Articles by Ari M. Gordon

Jews And Muslims Are Fasting Next Week. Let’s Hold The Interfaith Activities Another Time.
We’re about to see a liturgical convergence in the Islamic and Jewish calendars. On Sunday, Jews around the world will fast and mourn on Tisha B’Av, a day remembering the destruction of the Temples in Jerusalem. On Monday, many Muslims will fast and mourn in observance of Ashura, recalling the death of a revered Muslim forebear in the year 680. The occasions share parallel themes and practices, and they may tempt leaders on both sides to use the convergence as an occasion for joint activities. But Muslim-Jewish relations will be best served if we don’t come together for this commemoration.
From Conflict To Cooperation: Lessons From The Road To Muslim-Jewish Partnership
When I started my career in interfaith engagement 16 years ago, Muslim-Jewish relations were generally characterized by friction and mutual suspicion. Today, conventional wisdom in both communities supports engagement over estrangement and cooperation over conflict. However, constructive partnership is not inevitable. For those seeking to travel the road of Muslim-Jewish relations, here are 10 useful tips.
Difficult Conversation & Global Jewish Advocacy: Lessons Of The Past Century
The imperative to engage in difficult conversations – like the notion of leadership itself – is premised on the principle that change is possible. Painful relationships may be healed, challenging dynamics may be transformed and stubborn misconceptions may be upended. We take risks to reach across divides, because we believe that the way things are need not continue forevermore. For Jews, the idea that growth and change are possible is built into the fabric of our holiday cycle and our Torah.
As Hate Crimes Increase, So Must Our Understanding Of The Problem
We know far less than we should, even as the rise in hate crimes erodes American social cohesion and jeopardizes our constitutional freedom of religious expression. Furthermore, massive underreporting stymies our response to a scourge against Americans of all backgrounds.
Fastabiqu l-khayrat: Honoring Difference As A Way To Come Together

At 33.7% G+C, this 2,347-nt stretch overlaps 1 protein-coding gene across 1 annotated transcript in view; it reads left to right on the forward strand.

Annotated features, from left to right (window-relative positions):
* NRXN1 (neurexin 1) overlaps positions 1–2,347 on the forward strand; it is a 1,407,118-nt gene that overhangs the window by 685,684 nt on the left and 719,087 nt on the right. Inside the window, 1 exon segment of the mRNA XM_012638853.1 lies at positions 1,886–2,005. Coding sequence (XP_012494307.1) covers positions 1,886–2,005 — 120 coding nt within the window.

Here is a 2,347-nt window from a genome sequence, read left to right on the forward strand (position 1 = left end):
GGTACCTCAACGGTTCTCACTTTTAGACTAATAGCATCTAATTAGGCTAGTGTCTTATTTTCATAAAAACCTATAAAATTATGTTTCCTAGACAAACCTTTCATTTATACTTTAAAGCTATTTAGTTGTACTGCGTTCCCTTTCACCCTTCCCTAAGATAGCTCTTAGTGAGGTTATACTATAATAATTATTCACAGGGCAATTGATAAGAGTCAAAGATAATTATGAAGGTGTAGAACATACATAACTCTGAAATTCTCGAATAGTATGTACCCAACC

Since my relatively sheltered youth I have formed many friendships with Muslim men and women, and I have seen the beautiful role that Islam plays in their lives. I have learned that Jews and Muslims share a commitment to the welfare of our own peoples—”‘Am” in Hebrew and “Umma” in Arabic.
Healing Black-Jewish and Muslim-Jewish Divides
Some in our communities consider our friendship peculiar. What could an Orthodox Jewish academic from New York and an African American imam raised in North Carolina have in common? But over the years we have built trust on a foundation of mutual respect and joint action. We visit, learn about, and teach in one another’s faith communities. We stand in solidarity when the other’s people are attacked. Above all, we nurture a bond of brotherhood through our shared human experience.
25 Years After Srebrenica, What Happened to ‘Never Again’?
As we remember the millions of innocents murdered during the Holocaust and the massacre of thousands in Srebrenica, let us honor their memories by striving to work together as free people to foster peace and healing in the many places of war, conflict and human suffering.
U.S. Modern Orthodox Jews and Muslims Find Common Ground
This month, my organization, American Jewish Committee, organized a ground-breaking visit of Muslim religious leaders from across the country to Y.U. and Salanter Akiba Riverdale (SAR) High School, two flagship Modern Orthodox institutions.
To Defend Jewish Interests, Engage Across Differences
Contrary to what a few strident voices would have us believe, Muslim-Jewish relations in the United States are flourishing.
Circle of Friends Repairs Relationship Damage
The Leaders Academy, a school housed in the mosque, recently allowed a children’s Arabic language performance about the “liberation of Palestine,” in which students danced to a song promoting gruesome violence and recited passages praising martyrdom. Educating children to lionize violence is clearly a danger.
Why the Attempted Attack on Islamberg Should Alarm Jews, Too
While none of the many Jewish bungalow colonies in the nearby Catskill Mountains have been falsely maligned as a “terrorist training camp” as Islamberg has, American Jews should be alarmed by both the false accusations and the plot to violently attack the community.